At the bottom of a slide, a mother looked up at her children, helpless. Defeated by her own offspring.
“Boys! Climb down from there.”
“Okay guys, stop climbing up the slide!”
“Do not throw your shoes down! You could hurt someone one.”
Those boys did not come down. They kept climbing. They flung both their shoes off the top.
I have seen that exhausted look before. I have brothers much younger than me whom I watched grow up. They, too, were rambunctious like these little boys. Bursting with energy and horrible ideas without a fear or care in the world. Their personalities were way bigger than their sense of reason or their listening ears. My mother, God bless her, needed all the help she could get–not because she was a bad mother. Not because there was any lack of trying. Simply because, every single attempt to make those boys behave was met with failure.
In my own journey with motherhood, there have been moments of defeat. Those times when my toddler is throwing a tantrum at the grocery store. Or not acting friendly with peers at a playgroup. Some days, we are just struck with a weird twist of horrible fate.
The summer before my daughter turned two, I took her to her first kids’ movie. I sat on the aisle thinking if we needed to leave early, we wouldn’t have to disrupt other audience members on our way out. Toward the end of the movie and snacks, she started to wiggle. She wanted to stand on her seat and was short enough to not block the people behind us, so I let her stand. Within seconds, she flipped over the side of her chair and landed right on her tiny face in the middle of the theater. My winning mama moment was crushed. Even worse, so many people stood witness.
One of the flying shoes lands right in front of me…
“I am so sorry”, the mother of the boys says to me. “They are rambunctious. I’m sorry.”
I remember the Golden Rule, and I realize: the best way I can be helpful is to smile and reassure her that it is okay. And as my very observant daughter stands at my feet watching, I know a display of patience and grace is the best example to set for her. So, I smile at the mother and say, “No, you’re fine; it’s okay.”
All of a sudden, from behind me, another mother starts yelling at the boys climbing up the slide. “Don’t you DARE climb up that slide! That is against the rules!” She shouts. Her own son is waiting patiently at the top of the slide to go down.
Now, both mothers are trying to wrangle the rambunctious boys. They finally slither to the bottom. The other little boy slides down to his waiting mother, who grabs him by the arm and drags him away, yelling about how they can’t play at the park anymore because people are not following the rules and they cannot be around that type of behavior. She continues screaming all the way to her car.
The shoulders of the mother of the rambunctious boys slump further. Her cheeks darken into a deep shade of pink. Noticeably shaken by this sudden turn of events, she persuades her boys to go play on the other side of the park. I assume, to escape the humiliation the other woman just caused her. That’s what I would do, at least. Run out of there as fast as possible.
In fact, when my daughter face-planted in the aisle of a movie theater, that’s exactly what I did. I collected our things and darted out to my car, where I cried alongside her.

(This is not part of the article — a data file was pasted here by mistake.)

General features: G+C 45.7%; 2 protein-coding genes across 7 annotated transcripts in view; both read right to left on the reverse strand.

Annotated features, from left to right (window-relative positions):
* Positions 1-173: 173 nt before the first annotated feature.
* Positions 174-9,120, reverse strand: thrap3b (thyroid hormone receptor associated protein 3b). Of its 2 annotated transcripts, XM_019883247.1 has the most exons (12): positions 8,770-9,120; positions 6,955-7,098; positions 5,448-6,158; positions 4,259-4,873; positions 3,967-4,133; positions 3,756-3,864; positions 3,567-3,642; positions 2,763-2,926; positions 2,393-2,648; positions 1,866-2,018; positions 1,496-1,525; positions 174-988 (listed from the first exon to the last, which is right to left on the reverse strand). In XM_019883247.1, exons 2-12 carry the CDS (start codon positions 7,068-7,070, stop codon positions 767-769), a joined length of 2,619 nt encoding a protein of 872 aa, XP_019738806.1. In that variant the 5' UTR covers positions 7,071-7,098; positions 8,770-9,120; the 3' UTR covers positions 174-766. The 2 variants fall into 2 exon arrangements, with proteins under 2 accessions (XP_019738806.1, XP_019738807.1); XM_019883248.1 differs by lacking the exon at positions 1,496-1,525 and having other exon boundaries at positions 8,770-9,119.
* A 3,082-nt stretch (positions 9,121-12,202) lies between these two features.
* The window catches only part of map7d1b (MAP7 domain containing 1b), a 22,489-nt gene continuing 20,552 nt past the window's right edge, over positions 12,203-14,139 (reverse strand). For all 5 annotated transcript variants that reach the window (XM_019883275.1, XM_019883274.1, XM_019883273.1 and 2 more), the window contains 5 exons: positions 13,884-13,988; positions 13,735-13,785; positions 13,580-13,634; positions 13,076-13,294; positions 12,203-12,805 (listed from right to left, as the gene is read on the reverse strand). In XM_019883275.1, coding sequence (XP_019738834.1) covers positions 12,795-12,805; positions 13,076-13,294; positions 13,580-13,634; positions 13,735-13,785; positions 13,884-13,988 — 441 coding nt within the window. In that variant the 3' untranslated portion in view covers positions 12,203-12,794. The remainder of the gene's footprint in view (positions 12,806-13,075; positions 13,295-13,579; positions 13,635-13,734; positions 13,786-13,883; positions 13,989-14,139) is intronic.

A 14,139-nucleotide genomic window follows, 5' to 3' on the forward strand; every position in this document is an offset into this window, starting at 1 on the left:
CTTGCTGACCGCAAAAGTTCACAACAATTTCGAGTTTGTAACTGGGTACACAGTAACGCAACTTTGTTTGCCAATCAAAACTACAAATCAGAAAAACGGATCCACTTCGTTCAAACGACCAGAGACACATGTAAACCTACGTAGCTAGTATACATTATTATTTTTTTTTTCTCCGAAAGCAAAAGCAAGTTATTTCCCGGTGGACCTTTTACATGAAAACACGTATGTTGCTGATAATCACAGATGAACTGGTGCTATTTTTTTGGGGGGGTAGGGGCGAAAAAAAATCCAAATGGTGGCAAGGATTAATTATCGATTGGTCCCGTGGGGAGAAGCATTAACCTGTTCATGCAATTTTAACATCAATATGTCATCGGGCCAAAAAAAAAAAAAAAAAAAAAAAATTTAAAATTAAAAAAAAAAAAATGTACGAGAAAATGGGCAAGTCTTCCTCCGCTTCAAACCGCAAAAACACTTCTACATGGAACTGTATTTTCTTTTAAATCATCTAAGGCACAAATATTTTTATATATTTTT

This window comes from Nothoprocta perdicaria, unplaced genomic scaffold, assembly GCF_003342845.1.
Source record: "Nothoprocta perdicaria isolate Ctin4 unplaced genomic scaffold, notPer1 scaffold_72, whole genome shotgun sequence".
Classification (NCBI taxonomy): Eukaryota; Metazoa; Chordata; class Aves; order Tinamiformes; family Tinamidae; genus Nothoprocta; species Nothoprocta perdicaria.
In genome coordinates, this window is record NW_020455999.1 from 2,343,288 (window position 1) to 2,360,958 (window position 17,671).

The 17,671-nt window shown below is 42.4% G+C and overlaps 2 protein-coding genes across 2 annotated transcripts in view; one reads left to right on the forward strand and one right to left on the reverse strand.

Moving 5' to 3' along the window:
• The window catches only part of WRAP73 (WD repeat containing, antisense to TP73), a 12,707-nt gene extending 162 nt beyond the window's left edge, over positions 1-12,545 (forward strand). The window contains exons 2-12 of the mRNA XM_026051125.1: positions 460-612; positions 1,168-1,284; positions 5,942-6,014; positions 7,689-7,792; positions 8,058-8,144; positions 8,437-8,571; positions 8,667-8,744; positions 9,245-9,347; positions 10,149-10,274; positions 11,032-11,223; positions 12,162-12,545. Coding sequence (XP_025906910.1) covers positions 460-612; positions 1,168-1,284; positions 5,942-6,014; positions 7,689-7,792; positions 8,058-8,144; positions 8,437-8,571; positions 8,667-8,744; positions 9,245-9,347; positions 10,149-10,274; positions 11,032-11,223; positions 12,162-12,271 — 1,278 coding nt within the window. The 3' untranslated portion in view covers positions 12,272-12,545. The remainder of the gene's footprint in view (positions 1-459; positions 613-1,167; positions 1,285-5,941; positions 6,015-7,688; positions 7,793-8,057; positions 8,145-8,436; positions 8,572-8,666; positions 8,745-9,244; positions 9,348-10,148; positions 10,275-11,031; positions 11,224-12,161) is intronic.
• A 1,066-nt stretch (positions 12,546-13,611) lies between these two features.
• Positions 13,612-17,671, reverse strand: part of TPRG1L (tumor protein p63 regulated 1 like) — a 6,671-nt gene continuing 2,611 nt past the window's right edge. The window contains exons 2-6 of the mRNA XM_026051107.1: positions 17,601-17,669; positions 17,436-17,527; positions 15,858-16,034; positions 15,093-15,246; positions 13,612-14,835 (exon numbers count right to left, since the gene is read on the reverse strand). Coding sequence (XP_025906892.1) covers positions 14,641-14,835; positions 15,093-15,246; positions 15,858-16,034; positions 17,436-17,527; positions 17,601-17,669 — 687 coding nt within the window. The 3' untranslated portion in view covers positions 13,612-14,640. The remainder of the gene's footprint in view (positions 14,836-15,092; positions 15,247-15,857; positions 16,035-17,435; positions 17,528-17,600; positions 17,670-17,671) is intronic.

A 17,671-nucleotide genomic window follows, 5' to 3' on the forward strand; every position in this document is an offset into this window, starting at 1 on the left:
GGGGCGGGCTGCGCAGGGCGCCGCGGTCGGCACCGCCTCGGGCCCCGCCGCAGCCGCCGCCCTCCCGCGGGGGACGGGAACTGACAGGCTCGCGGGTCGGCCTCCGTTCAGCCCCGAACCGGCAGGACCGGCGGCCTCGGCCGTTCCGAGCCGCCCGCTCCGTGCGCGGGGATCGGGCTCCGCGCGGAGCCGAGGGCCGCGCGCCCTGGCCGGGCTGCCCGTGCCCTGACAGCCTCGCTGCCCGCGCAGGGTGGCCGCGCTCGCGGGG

My heart sank for this mother. As I stood witness to the encounter, I wondered if she worried I had judged her. Because, me? I would worry.
I want people to see and think and feel that I’m a good mother. And in my moments of defeat, I would want someone to look at me with understanding. Frustrated, I would want bystanders to offer encouragement, kindness, and grace. Misunderstood, I would want to be given the benefit of the doubt. Embarrassed, I would not want to be berated in my defeat. We don’t kick people when they are already down. That is the rule to which we should abide.
That is the rule we should model for our children’s watching eyes.
That being said, I get the argument. I understand the risk of kids climbing slides. I understand caring for a small child who is easily influenced by what they see. Especially the behavior of their peers. I get the difficulty of raising your child to follow a certain set of rules that others are not expected to follow. The root of frustration computes.
But I also understand how it feels to be caught in a bad moment, on a rough day. I get how hard it is to make two hyperactive, young children comply. Does that moment at the park with two little rambunctious boys sum up all that mother is? Is it reflective of the woman she is day in and day out? Should it be? No.
Motherhood is no easy feat. It is hard from both sides of the park. It is rough from the top and bottom of the slide. It’s hard on a bad day. And it’s hard when someone is ruining your good day by acting in a way you don’t agree with. It’s hard when you’re trying to stand neutral by the swings, too. It is difficult to manage our kids, bite our tongues, and wipe away beads of sweat in the heat of the moment. Yet somehow, it’s easy to forget that WE are each other’s village.
It’s easy to forget we are all on the same side.
From one flawed mother to another, I am begging you to try harder to remember the Golden Rule. We discuss it with our children constantly, because it is the most important rule of the playground. But it rings true for us parents, as well. Let’s treat others in the same way we hope to be treated.
When a fellow mom is down, can we put away our extended feet and reach out a hand? Can we compromise and let our children climb up the slide all together? Could we offer reassurance and help collect the stray shoes? Can we teach our kids how to build their own village full of love, grace, and kindness? Because, that, my friends–that, would be golden.